Supply Chain Coordination for Renewable Energy Development
Because large-scale renewable energy sources, particularly wind energy, are often located in remote, sparsely-populated areas, they cannot be integrated into the existing grid without significant investment in dedicated and costly transmission capacity. Meeting society’s goals of rapidly reducing carbon emissions by increasing renewable energy generation therefore requires coordinating investments from both a power generation company and transmission company. The resulting decentralized supply chain faces incentive conflicts. In this paper, we formulate and analyze a continuous-time model of such a decentralized renewable supply chain, characterize the resulting equilibrium, and establish its uniqueness. We prove that both companies under-invest in their respective capacities compared to a centralized supply chain. In a number of settings, the transmission company does not invest at all due to the insufficient resulting marginal profit. To address the challenge of coordinating decentralized and costly investments in renewable generation and transmission capacities, we introduce a coordination scheme in which each company pays a specific portion of the other company’s total investment costs. We establish that there exists a unique investment cost-sharing scheme that perfectly coordinates this renewable energy supply chain and provides incentives for the transmission company to invest for all (practical) ranges of model parameters. We show that this coordination scheme is Pareto optimal, as it raises optimal profits for both companies across all practical ranges of model parameters. The resulting increases in total supply chain profits average 250% in our numerical studies.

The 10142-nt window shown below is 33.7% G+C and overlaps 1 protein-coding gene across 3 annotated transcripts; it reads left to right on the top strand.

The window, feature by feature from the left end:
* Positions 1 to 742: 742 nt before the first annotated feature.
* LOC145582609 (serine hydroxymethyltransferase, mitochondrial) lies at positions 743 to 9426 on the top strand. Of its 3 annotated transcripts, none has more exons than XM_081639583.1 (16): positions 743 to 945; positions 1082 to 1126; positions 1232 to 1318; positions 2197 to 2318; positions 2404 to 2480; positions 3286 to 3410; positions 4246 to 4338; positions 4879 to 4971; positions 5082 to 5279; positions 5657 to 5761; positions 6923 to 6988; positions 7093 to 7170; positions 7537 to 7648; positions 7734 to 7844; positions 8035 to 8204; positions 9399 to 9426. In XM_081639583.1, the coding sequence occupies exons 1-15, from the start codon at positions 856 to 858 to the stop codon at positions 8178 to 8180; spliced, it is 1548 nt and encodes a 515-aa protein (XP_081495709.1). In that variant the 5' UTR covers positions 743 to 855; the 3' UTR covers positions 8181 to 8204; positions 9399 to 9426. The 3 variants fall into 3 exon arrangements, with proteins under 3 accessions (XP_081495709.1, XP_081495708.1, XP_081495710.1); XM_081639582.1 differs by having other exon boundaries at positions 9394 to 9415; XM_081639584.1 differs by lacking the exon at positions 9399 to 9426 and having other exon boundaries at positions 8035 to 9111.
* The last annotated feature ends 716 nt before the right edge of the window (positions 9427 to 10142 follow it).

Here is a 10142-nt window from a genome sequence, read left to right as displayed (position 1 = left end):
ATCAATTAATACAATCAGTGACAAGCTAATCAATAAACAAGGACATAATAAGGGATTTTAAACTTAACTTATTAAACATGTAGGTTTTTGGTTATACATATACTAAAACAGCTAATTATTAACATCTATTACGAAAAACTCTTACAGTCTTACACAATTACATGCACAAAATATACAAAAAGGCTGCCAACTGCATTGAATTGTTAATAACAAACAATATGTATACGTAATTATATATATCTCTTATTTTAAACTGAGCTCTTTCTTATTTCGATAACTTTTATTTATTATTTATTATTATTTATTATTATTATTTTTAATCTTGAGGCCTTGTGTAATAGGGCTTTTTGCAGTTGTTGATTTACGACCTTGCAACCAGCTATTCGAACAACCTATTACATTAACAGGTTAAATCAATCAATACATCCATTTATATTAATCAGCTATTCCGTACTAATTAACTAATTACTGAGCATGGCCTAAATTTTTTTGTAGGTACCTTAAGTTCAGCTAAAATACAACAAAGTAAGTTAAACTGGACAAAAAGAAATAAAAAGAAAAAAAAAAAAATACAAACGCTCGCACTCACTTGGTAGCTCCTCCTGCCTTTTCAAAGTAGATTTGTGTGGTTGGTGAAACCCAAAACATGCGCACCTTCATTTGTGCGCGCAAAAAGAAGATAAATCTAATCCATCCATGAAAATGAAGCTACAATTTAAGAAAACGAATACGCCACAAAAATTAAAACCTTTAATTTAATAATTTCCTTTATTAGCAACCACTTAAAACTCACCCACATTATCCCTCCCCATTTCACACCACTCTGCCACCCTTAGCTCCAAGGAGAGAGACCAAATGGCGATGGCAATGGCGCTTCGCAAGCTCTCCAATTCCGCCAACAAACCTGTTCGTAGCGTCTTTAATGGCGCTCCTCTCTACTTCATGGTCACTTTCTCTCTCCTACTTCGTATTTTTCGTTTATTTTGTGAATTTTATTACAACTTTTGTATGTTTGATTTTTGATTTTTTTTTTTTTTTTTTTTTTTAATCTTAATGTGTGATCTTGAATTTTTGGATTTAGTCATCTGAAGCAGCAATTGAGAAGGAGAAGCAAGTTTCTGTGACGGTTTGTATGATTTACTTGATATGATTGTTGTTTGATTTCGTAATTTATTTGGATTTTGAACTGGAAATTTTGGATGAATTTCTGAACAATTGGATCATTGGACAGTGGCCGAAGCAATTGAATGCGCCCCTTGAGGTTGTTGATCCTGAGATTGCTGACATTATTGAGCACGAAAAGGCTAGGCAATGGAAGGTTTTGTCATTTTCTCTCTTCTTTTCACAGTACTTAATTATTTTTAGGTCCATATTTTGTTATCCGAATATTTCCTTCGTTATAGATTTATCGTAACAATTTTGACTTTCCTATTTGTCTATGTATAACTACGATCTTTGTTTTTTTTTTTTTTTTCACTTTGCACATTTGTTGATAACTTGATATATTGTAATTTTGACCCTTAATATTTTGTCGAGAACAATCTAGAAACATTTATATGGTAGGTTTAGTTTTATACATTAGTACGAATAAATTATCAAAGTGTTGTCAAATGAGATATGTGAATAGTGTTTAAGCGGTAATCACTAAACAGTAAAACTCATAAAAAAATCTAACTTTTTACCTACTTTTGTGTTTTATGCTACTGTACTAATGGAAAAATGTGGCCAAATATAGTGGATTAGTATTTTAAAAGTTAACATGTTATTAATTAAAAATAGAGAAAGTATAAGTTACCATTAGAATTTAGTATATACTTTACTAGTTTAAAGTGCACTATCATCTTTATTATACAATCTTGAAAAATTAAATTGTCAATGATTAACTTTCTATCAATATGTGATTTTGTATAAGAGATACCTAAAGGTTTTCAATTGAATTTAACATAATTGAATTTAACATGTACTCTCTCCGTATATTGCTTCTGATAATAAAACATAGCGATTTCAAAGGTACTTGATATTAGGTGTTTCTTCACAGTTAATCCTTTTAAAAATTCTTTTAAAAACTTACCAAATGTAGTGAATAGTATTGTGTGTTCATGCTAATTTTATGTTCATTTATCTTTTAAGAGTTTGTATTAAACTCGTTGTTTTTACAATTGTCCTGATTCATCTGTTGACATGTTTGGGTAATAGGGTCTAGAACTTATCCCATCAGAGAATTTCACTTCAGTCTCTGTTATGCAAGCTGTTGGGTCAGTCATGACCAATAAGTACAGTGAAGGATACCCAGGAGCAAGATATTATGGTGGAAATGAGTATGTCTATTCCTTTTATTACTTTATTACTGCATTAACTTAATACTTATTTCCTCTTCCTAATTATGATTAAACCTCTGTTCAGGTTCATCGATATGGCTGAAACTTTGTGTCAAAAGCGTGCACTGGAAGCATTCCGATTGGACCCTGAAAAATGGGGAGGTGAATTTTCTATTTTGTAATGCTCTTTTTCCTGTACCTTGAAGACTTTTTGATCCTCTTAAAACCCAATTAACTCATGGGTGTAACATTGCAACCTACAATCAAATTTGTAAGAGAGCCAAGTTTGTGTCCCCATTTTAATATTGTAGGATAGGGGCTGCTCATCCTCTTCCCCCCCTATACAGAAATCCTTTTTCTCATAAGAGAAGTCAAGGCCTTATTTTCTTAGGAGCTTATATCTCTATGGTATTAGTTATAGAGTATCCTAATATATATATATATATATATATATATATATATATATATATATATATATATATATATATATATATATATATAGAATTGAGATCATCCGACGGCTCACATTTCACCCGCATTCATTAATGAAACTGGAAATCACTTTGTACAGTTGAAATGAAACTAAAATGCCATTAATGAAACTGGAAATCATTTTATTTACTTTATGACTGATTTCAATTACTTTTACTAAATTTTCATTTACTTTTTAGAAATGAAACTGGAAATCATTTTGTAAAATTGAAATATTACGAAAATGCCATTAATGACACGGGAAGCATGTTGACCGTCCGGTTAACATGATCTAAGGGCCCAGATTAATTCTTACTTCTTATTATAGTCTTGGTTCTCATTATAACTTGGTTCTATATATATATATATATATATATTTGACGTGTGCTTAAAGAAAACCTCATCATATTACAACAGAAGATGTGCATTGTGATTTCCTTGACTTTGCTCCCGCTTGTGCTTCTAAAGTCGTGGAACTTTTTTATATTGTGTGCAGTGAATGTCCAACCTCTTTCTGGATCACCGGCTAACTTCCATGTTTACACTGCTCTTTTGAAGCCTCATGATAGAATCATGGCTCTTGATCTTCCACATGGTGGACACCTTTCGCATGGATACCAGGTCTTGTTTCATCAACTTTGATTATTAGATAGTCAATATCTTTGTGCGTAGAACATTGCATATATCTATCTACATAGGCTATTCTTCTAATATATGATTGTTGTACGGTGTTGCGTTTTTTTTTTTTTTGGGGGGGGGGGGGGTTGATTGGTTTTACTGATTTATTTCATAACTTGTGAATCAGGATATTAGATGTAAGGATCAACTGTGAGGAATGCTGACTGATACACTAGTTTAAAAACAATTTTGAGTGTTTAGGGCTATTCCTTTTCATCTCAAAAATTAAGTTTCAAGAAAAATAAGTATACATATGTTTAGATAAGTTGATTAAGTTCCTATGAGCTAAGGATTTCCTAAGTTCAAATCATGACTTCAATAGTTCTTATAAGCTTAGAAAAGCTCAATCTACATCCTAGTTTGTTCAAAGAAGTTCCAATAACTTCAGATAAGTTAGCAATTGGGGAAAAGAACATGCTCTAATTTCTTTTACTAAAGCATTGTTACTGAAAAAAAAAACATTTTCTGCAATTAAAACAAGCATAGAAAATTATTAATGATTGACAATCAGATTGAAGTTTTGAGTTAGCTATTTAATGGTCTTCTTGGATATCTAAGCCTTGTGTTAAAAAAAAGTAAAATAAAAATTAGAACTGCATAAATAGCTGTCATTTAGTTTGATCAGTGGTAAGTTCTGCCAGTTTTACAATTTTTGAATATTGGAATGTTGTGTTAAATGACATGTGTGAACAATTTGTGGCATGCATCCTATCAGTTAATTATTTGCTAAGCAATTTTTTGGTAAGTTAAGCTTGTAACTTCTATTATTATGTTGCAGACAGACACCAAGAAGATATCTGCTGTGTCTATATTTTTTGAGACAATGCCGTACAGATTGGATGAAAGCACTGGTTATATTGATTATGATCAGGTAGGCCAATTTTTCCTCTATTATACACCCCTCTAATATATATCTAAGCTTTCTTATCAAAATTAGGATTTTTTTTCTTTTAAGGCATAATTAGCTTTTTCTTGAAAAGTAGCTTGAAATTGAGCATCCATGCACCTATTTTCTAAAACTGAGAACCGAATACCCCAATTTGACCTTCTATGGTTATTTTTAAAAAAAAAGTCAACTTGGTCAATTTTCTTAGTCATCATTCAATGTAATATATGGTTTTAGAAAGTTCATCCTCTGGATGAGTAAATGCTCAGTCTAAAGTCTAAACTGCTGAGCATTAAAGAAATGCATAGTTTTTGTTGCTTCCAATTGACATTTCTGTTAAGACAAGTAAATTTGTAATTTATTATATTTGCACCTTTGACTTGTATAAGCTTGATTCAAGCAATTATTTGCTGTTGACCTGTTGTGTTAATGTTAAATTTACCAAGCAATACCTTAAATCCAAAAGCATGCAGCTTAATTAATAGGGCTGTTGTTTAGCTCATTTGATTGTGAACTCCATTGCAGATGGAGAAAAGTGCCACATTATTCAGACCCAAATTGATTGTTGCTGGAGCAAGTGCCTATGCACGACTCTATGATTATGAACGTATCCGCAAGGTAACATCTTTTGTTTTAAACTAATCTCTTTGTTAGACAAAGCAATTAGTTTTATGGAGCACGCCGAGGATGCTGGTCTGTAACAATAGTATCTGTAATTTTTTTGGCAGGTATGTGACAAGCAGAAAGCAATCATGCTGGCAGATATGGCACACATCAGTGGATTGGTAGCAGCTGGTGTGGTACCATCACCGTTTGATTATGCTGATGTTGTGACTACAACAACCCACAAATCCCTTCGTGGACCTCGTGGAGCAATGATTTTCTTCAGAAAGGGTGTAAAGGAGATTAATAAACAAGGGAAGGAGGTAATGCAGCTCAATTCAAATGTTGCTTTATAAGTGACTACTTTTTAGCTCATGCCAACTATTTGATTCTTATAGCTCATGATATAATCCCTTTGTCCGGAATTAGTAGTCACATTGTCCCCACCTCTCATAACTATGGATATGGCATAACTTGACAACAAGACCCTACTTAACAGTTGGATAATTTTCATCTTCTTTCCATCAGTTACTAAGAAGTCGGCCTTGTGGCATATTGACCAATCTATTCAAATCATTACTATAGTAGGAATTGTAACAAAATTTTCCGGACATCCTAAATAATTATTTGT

About Alexander Angelus:
Alexander Angelus is an Assistant Professor of Operations Management at Mays Business School at Texas A&M University. He received his Ph.D. in Operations, Information and Technology from the Graduate School of Business at Stanford University, and B.S. in Mathematics from MIT. Previously, he was a faculty member at University of Texas at Dallas, Singapore Management University, and the University of California, Berkeley.
His research focus is on improving decision making for complex systems under uncertainty, including inventory planning for multi-stage supply chains, investment decisions for renewable energy generation, and capacity decisions for manufacturing firms such as vaccine producers and semiconductor manufacturers. His research has been published in Management Science; Operations Research; Manufacturing, Service & Operations Management; and Production and Operations Management.
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Supported by the Luxembourg National Research Fund (FNR) 17931929